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IEA Global Methane Tracker Finds Emissions Undercounted and Rising


Washington, DC, 23 February 2022 — According to the latest analysis released by the International Energy Agency today super polluting global methane emissions are significantly undercounted and on the rise. The 2022 update of the IEA Global Methane Tracker emphasizes once again that methane mitigation presents the biggest, fastest and cheapest opportunity for climate action in the near term, and is critical for keeping the 1.5 °C temperature target in sight.

Since the release of its Special Report on Global Warming of 1.5 °C in 2018, and again reinforced in the 2021 Sixth Assessment Report (AR6), the IPCC has been clear that to limit warming to 1.5 °C, with no or limited overshoot, requires pulling back three separate levers: cutting CO2 emissions in half by 2030; making deep cuts to methane and the other short-lived super climate pollutants by the 2040s and;  removing 500 to 1000 billion tonnes of CO2 by the end of the century.

“To slow the rate of warming in the next two decades decarbonization must occur in tandem with deep cuts to methane and the other super-climate pollutants, as decarbonization alone cannot reduce warming fast enough to slow the dangerous self-reinforcing feedbacks where the Earth starts to warm itself,” said Durwood Zaelke, President of the Institute for Governance & Sustainable Development. “While decarbonization starts to slow warming significantly after 2060, it actually increases the rate of warming for the first decade or two as the cooling aerosols co-emitted with burning coal and diesel are phased out alongside the CO2 emissions.”

“It’s critical to transition to clean energy as fast as possible and achieve net-zero CO2 emissions by 2050. But if we don’t eliminate methane leaks during the transition, we’ll lose control of the climate system before we reach 2050. This is not a zero-sum game. We need to do both to survive,” Zaelke added.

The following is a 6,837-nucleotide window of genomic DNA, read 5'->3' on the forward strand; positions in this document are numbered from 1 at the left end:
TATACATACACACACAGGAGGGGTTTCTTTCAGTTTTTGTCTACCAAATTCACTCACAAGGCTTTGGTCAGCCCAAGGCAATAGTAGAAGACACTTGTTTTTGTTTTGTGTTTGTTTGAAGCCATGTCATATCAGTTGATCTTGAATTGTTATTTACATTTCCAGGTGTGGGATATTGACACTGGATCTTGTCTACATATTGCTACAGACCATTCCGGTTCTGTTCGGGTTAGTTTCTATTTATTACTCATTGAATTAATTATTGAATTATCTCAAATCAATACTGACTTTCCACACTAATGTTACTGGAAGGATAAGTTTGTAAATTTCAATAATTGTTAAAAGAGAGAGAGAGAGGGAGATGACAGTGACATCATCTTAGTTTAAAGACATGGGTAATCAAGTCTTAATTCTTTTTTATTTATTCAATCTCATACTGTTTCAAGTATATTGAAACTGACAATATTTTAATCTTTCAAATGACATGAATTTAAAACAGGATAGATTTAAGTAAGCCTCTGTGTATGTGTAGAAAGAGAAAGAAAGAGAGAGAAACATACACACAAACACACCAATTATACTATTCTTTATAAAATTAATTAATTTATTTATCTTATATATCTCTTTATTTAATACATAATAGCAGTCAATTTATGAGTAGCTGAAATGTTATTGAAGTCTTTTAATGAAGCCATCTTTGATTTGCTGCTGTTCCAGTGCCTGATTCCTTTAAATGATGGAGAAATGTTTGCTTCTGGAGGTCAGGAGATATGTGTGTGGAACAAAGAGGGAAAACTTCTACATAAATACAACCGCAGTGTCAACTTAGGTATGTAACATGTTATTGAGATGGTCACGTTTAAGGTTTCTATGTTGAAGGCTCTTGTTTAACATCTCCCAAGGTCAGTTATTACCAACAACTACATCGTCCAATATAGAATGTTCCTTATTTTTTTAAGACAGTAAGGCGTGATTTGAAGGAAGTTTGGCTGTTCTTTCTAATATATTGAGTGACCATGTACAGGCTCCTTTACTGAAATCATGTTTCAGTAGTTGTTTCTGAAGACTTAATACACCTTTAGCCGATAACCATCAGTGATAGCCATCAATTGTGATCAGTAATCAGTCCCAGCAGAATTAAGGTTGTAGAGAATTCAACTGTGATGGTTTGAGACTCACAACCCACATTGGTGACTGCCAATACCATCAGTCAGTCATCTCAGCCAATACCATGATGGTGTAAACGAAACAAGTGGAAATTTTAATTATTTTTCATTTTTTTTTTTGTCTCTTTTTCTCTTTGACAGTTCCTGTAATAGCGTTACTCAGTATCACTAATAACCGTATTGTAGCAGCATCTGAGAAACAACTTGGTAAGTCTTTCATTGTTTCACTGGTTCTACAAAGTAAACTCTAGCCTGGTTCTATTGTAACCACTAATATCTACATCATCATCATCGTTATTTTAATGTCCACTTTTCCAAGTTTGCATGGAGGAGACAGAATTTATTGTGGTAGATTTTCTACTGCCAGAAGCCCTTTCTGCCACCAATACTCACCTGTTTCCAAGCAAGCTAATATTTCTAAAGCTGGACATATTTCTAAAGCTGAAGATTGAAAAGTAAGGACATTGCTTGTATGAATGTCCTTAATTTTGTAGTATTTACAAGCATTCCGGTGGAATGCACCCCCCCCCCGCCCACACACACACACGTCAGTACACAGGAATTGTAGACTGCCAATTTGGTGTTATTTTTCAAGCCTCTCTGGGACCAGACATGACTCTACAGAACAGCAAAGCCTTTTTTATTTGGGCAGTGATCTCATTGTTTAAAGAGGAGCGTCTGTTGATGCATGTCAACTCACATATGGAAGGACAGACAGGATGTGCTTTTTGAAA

The world needs to focus on “implementation plus”, as called for by Special Presidential Envoy for Climate John Kerry, which includes decarbonization plus fast mitigation from cutting methane and the other short-lived climate pollutants such as hydrofluorocarbon refrigerants, black carbon soot, and tropospheric (or ground-level) ozone. It also includes stopping deforestation and otherwise protecting natural carbon sinks.

The 2022 update of the IEA Global Methane Tracker provides, for the first time, a complete set of country-level estimates for methane emissions from the energy sector, which is responsible for around 40% of total anthropogenic methane emissions. The tracker also found that methane emissions from the energy sector are about 70% greater than the amount national governments have officially reported.

The findings come just three months after 111 nations agreed to support the Global Methane Pledge launched at COP26, November 2021. Led by the European Commission and the United States, participants agreed to reduce global methane emissions from human activities – including agriculture, the energy sector, and other sources – by at least 30% below 2020 levels by 2030. The pledge shows a powerful commitment for fast methane mitigation but much remains to be done as promises are not yet on track and methane concentrations in the atmosphere are growing at record rates.

The inclusion in the Global Methane Tracker of country-by-country estimates for coal activities, alongside those for oil and gas operations, found China the largest source of global energy-related methane emissions, followed by Russia and the United States.

Durwood Zaelke further added, “the IEA’s Global Methane Tracker is an indispensable resource to tackle dangerous methane emissions. Satellite observation of high leak rates can help identify the worst and marginally less bad producers providing a pathway for where policy efforts will be most effective. This information can facilitate decision-making in real-time, for example with Germany’s rejection of Nord Stream 2, the Russian gas pipeline designed to double the amount of Russian gas flowing into Germany. Now there is an opportunity to favor gas with the lowest methane leak rates.”

“The only way to prevent the very worst of climate impacts requires aggressive methane mitigation today. A mitigation opportunity this big and this fast can’t be left to a pledge. The heads of State need to negotiate a formal methane agreement, just as they are about to start for the threat from plastics. The next step will be to develop a global methane agreement inspired by the Montreal Protocol.”

Watch the IEA Global Methane Tracker release here.

The Global Methane Tracker is here.